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Insanity hearing in New Tampa crash case postponed

Prosecutors agreed last month that Mikese Morse should be found not guilty by reason of insanity.
Mikese Morse attends a pretrial detention hearing in 2018 in Hillsborough Circuit Court.
Mikese Morse attends a pretrial detention hearing in 2018 in Hillsborough Circuit Court. [ JAMES BORCHUCK | Times ]
Published Apr. 16
Updated Apr. 16

TAMPA — A Monday hearing for a judge to decide what to do with Mikese Morse — the man who attorneys say was insane when he ran off a New Tampa road and plowed into a father and two sons — has been postponed.

After conferring Friday with lawyers for the state and Morse’s defense, a judge determined that the case was not ready to go forward. One psychological expert still needs to undergo a deposition, attorneys said. Both sides also have yet to finalize an agreement on the facts of the case, but prosecutors have said that Morse should be found not guilty by reason of insanity.

A new hearing date had yet to be scheduled.

Related: State: Defendant in New Tampa bike death was insane

Morse, 33, was accused of murder on June 24, 2018, after police said he ran a car off a roadway and caused the collision that killed Pedro Aguerreberry, who was riding bicycles along New Tampa Boulevard with his sons, ages 8 and 3.

Pedro Aguerreberry, pictured here with wife Meghan and sons Lucas and Bennett, was bike riding along New Tampa Boulevard with his sons when they were struck by a car driven by Mikese Morse.  [Facebook]
Pedro Aguerreberry, pictured here with wife Meghan and sons Lucas and Bennett, was bike riding along New Tampa Boulevard with his sons when they were struck by a car driven by Mikese Morse. [Facebook]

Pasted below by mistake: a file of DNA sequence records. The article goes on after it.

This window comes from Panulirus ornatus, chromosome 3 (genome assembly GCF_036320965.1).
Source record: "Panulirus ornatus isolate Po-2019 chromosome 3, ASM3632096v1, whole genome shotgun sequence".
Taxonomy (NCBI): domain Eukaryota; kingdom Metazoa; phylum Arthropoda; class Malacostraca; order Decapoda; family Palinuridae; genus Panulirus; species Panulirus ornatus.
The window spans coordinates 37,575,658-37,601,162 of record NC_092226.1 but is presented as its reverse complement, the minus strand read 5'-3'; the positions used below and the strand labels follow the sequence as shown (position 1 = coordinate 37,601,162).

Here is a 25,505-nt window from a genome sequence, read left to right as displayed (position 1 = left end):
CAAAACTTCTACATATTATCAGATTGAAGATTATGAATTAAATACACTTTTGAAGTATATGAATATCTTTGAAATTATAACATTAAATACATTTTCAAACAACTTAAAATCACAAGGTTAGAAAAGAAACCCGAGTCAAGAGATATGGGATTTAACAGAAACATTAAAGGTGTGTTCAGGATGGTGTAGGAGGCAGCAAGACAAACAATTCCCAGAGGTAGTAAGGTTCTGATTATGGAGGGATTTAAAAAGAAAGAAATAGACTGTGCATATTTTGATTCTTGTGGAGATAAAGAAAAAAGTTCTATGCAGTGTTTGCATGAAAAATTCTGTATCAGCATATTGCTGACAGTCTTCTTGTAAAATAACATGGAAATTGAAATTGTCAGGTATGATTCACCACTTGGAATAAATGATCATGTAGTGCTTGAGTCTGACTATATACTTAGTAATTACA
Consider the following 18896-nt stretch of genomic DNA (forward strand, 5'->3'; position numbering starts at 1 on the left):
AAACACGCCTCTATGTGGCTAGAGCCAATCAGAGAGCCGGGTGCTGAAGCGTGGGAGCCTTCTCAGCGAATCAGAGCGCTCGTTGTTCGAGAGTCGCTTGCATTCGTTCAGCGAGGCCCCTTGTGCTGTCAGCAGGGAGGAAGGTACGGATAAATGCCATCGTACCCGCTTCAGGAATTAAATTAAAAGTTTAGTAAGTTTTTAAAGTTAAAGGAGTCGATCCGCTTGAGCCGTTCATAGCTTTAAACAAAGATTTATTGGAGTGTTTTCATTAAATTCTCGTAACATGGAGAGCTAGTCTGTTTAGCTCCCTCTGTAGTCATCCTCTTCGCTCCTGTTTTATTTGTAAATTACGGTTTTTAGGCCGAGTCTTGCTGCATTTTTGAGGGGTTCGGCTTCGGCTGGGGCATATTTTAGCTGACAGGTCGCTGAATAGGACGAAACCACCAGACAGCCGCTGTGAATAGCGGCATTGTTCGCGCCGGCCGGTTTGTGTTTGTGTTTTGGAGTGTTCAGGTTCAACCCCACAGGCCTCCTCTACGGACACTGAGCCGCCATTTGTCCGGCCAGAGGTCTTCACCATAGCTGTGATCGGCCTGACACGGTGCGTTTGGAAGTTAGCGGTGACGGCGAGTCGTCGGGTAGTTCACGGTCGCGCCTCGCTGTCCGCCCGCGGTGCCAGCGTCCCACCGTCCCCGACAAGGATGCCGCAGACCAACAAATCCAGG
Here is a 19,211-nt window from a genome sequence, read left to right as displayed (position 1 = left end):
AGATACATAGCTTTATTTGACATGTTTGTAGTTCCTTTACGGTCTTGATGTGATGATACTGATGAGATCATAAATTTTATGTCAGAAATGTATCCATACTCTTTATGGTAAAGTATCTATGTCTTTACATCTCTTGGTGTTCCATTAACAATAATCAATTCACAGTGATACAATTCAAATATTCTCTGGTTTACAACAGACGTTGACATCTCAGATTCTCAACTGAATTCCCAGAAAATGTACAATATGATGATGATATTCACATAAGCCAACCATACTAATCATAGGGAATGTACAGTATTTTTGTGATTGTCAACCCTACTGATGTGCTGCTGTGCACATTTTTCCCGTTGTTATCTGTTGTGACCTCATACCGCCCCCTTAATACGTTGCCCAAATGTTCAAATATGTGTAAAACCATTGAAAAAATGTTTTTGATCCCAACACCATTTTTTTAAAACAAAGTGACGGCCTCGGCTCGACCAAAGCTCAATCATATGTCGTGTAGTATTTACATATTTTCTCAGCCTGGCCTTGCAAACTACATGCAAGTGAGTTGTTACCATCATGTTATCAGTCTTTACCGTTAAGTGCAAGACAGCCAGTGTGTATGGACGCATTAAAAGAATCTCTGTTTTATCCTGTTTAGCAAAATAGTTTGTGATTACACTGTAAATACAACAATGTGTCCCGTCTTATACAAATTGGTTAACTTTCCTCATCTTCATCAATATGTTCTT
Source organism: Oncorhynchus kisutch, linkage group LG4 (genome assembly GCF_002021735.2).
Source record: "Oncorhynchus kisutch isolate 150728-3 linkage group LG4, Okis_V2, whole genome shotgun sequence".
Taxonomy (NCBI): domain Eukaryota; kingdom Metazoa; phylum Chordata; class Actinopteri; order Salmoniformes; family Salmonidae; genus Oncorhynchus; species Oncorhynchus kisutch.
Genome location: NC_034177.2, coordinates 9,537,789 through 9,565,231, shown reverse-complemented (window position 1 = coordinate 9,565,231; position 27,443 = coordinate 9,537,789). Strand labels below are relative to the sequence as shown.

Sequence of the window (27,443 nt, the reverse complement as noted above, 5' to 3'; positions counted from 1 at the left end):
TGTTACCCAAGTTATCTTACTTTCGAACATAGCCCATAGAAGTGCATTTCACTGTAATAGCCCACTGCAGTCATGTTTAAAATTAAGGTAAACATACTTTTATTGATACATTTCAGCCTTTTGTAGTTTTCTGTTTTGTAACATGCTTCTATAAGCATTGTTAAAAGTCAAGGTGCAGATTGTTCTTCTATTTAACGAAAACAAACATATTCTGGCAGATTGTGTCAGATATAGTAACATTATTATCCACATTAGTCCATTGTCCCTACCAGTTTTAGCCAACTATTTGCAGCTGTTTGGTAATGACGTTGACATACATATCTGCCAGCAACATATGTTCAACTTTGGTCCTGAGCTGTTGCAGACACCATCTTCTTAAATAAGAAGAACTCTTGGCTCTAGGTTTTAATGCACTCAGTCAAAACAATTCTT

Morse, who is diagnosed with schizophrenia, had been released days earlier from a mental health facility. Shortly before the collision, he posted video to social media in which he rambled about the devil and “energies changing” inside him. His family has been outspoken about his mental illness and their struggles to get him adequate help.

Related: Three years after horrific crash, Tampa parents keep mental health at forefront

While the state has agreed that Morse was insane when the crime occurred, and thus cannot be held criminally responsible for it, questions arose in court about whether his next court hearing would be called a “non-jury trial” or something else.

Hillsborough Circuit Judge Christopher Sabella expressed concern that a trial would imply that there was a factual dispute that needed to be settled. Although both sides say they agree, with nothing yet in writing, there are no guarantees of a resolution.

Assistant State Attorney Scott Harmon said the hearing would not be a trial at all. Evidence and testimony would be presented for the judge to determine the course of Morse’s future mental health treatment.

The state has said they want Morse committed to a secure psychiatric hospital. The defense has said they prefer a plan that incorporates private care.